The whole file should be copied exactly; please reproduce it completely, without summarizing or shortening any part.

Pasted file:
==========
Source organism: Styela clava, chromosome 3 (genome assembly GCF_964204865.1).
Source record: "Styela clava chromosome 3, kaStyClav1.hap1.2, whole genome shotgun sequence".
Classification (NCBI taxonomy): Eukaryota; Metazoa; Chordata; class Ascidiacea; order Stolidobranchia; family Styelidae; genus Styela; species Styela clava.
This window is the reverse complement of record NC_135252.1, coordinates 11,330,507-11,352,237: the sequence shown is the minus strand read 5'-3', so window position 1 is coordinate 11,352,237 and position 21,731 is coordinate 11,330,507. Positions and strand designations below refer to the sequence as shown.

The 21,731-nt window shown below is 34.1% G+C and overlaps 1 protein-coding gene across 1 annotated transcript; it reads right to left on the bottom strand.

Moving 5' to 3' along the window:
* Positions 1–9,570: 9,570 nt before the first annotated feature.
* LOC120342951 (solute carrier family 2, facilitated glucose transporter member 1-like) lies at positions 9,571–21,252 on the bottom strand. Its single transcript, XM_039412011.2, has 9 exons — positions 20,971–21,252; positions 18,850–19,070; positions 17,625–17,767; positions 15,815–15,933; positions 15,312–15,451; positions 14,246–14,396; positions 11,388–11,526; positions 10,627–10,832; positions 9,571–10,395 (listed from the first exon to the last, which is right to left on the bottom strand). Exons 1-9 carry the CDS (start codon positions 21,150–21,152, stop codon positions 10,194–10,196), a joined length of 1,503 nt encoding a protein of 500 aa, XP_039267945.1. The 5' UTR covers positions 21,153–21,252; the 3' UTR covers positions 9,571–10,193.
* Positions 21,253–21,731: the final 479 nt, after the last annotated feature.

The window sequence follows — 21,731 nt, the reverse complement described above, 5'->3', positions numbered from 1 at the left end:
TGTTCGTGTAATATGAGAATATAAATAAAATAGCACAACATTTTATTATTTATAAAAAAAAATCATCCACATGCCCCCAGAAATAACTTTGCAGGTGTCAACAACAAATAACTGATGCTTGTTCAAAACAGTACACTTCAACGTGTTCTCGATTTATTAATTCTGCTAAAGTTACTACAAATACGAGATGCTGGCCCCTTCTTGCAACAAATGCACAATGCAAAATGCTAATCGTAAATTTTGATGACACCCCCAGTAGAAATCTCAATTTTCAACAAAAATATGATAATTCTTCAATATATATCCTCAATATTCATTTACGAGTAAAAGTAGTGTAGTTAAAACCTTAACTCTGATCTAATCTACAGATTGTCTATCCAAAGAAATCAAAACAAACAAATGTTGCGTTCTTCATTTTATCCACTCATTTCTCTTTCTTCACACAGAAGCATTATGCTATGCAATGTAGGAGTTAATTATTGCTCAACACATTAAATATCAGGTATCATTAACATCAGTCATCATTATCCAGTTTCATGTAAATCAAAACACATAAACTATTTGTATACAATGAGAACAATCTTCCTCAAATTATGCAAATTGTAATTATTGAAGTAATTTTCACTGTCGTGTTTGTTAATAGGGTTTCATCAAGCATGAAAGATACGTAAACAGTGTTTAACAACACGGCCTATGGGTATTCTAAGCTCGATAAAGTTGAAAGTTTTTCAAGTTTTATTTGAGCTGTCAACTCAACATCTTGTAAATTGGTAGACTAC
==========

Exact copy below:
Source organism: Styela clava, chromosome 3 (genome assembly GCF_964204865.1).
Source record: "Styela clava chromosome 3, kaStyClav1.hap1.2, whole genome shotgun sequence".
Classification (NCBI taxonomy): Eukaryota; Metazoa; Chordata; class Ascidiacea; order Stolidobranchia; family Styelidae; genus Styela; species Styela clava.
This window is the reverse complement of record NC_135252.1, coordinates 11,330,507-11,352,237: the sequence shown is the minus strand read 5'-3', so window position 1 is coordinate 11,352,237 and position 21,731 is coordinate 11,330,507. Positions and strand designations below refer to the sequence as shown.

The 21,731-nt window shown below is 34.1% G+C and overlaps 1 protein-coding gene across 1 annotated transcript; it reads right to left on the bottom strand.

Moving 5' to 3' along the window:
* Positions 1–9,570: 9,570 nt before the first annotated feature.
* LOC120342951 (solute carrier family 2, facilitated glucose transporter member 1-like) lies at positions 9,571–21,252 on the bottom strand. Its single transcript, XM_039412011.2, has 9 exons — positions 20,971–21,252; positions 18,850–19,070; positions 17,625–17,767; positions 15,815–15,933; positions 15,312–15,451; positions 14,246–14,396; positions 11,388–11,526; positions 10,627–10,832; positions 9,571–10,395 (listed from the first exon to the last, which is right to left on the bottom strand). Exons 1-9 carry the CDS (start codon positions 21,150–21,152, stop codon positions 10,194–10,196), a joined length of 1,503 nt encoding a protein of 500 aa, XP_039267945.1. The 5' UTR covers positions 21,153–21,252; the 3' UTR covers positions 9,571–10,193.
* Positions 21,253–21,731: the final 479 nt, after the last annotated feature.

The window sequence follows — 21,731 nt, the reverse complement described above, 5'->3', positions numbered from 1 at the left end:
TGTTCGTGTAATATGAGAATATAAATAAAATAGCACAACATTTTATTATTTATAAAAAAAAATCATCCACATGCCCCCAGAAATAACTTTGCAGGTGTCAACAACAAATAACTGATGCTTGTTCAAAACAGTACACTTCAACGTGTTCTCGATTTATTAATTCTGCTAAAGTTACTACAAATACGAGATGCTGGCCCCTTCTTGCAACAAATGCACAATGCAAAATGCTAATCGTAAATTTTGATGACACCCCCAGTAGAAATCTCAATTTTCAACAAAAATATGATAATTCTTCAATATATATCCTCAATATTCATTTACGAGTAAAAGTAGTGTAGTTAAAACCTTAACTCTGATCTAATCTACAGATTGTCTATCCAAAGAAATCAAAACAAACAAATGTTGCGTTCTTCATTTTATCCACTCATTTCTCTTTCTTCACACAGAAGCATTATGCTATGCAATGTAGGAGTTAATTATTGCTCAACACATTAAATATCAGGTATCATTAACATCAGTCATCATTATCCAGTTTCATGTAAATCAAAACACATAAACTATTTGTATACAATGAGAACAATCTTCCTCAAATTATGCAAATTGTAATTATTGAAGTAATTTTCACTGTCGTGTTTGTTAATAGGGTTTCATCAAGCATGAAAGATACGTAAACAGTGTTTAACAACACGGCCTATGGGTATTCTAAGCTCGATAAAGTTGAAAGTTTTTCAAGTTTTATTTGAGCTGTCAACTCAACATCTTGTAAATTGGTAGACTAC